The Heat Is Online

Researchers Find Acidification of Kansas Groundwater

CO2 Seeping Into Water Supply, Nov. 18, 2008


Groundwater seems to be taking on carbon dioxide 100 times faster than the atmosphere, according to a new study.


As humans pump billions of tons of CO2 into the atmosphere each year, the planet is rapidly growing saturated. Water readily dissolves the gas to form an acid, and over the last century Earths oceans have already been lowered from a pH of 8.1 to 8.0.


Gwen MacPherson of the University of Kansas and a team of researchers have now made an analogous discovery in the groundwater flowing beneath the pristine Konza Prairie in Kansas. From 1991 through 2005, dissolved CO2 levels went up about 20 percent.


"In the atmosphere, CO2 went up 23 parts per million during that time," MacPherson said. "It went up 2,100 ppm in the water, so that's actually quite a lot."


Ocean acidification is a major threat to corals, clams and any shell-forming animals; as pH declines, the water becomes corrosive and eats away at the creatures' hard exteriors.


Recent experiments designed to test the risks of burying anthropogenic carbon underground have shown that CO2 can turn groundwater into an acid, too. If a reservoir of CO2 were to leak into an aquifer, water that humans rely on for irrigation and drinking water could start leeching heavy metals, benzene, and poisonous gases out of the surrounding rock.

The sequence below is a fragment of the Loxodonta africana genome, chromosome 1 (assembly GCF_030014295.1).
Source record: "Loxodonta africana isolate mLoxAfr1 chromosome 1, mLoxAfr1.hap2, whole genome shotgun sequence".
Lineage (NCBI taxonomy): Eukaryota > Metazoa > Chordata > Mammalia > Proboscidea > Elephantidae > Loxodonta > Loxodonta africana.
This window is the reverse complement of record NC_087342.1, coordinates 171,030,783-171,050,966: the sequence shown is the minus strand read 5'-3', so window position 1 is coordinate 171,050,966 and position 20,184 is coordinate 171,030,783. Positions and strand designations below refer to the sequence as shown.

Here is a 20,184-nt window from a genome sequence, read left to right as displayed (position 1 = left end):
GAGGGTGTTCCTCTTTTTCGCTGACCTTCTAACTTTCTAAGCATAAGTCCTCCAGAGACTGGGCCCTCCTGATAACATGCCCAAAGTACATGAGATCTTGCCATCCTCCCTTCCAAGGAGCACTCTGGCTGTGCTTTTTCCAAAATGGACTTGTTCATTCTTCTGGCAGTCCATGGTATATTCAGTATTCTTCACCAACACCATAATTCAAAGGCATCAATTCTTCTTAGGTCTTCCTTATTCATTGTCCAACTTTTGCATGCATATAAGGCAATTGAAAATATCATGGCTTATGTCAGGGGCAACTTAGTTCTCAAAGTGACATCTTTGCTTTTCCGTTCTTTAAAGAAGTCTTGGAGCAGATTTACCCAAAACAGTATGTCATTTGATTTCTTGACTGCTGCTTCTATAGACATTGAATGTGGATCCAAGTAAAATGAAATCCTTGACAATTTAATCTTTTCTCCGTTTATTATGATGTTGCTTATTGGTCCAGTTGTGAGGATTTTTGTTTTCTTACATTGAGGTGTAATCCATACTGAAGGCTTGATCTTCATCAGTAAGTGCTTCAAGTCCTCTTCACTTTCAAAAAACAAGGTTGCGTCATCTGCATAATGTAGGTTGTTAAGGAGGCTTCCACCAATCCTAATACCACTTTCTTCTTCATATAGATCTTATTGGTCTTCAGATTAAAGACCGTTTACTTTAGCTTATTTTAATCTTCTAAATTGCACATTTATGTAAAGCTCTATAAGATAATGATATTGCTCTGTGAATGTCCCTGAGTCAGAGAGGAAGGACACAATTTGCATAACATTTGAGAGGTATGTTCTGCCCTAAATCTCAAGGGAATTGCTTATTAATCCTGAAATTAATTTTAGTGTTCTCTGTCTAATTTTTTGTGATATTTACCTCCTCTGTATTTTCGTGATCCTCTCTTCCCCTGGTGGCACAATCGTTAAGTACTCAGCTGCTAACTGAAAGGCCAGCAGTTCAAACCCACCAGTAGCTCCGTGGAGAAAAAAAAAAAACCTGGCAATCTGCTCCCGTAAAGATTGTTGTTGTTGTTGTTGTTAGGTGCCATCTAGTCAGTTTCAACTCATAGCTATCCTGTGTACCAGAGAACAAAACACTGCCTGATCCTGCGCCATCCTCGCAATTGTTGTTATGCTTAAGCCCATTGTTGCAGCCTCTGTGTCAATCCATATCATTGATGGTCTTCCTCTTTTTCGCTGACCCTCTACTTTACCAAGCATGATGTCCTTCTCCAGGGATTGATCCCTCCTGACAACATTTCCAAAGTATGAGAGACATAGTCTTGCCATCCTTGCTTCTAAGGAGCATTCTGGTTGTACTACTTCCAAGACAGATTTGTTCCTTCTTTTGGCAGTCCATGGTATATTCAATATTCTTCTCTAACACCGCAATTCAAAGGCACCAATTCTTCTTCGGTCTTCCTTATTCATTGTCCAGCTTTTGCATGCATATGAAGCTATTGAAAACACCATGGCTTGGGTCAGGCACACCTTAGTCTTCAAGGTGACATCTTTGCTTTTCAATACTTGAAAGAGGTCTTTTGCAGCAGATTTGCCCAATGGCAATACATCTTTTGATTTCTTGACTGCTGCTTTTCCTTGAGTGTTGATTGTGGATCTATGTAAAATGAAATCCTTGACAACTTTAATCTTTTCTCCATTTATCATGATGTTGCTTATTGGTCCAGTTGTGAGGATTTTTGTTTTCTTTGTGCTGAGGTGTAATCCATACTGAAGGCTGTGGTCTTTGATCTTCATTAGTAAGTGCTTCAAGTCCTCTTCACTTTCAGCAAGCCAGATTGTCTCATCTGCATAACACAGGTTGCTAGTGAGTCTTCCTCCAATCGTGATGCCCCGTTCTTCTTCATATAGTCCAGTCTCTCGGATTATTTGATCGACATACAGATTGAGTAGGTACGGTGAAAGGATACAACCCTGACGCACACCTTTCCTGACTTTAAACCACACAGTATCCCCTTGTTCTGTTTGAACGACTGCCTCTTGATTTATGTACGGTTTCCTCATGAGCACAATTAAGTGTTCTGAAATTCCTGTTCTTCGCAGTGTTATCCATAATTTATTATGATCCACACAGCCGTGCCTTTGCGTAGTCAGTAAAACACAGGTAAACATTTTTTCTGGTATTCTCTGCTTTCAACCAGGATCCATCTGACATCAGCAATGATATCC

"Most people are worried about CO2 escaping from below and coming up," Yousif Kharaka of the United States Geological Survey in Menlo Park, Calif., said. "If it does, it's going to bring all kinds of things with it."


As part of the Department of Energy-funded Zero Emissions Research Technology (ZERT) project, Kharaka and colleagues injected 660 pounds of CO2 per day into shallow groundwater in Montana. Iron, manganese, calcium and magnesium concentrations all skyrocketed, as did several other contaminants.


Kharaka's study sent dissolved CO2 content soaring to between 50 and 60 times its natural level, far higher than anything MacPherson's team has seen. And she admits that because of the complex role plants play in drawing CO2 out of the atmosphere and injecting it into the soils, she's still unsure whether the atmosphere is the direct cause of the increase.


"But if I'm right, and the increase is linked to the atmosphere, we should see this signal in other places, too," she said.


"I think this is an interesting twist," Kharaka said of MacPherson's study. "There is no doubt that with higher CO2 in the atmosphere, it's going to get into the water. The question is how much of the minerals will dissolve, and how much of an impact it will have at the low levels talked about here."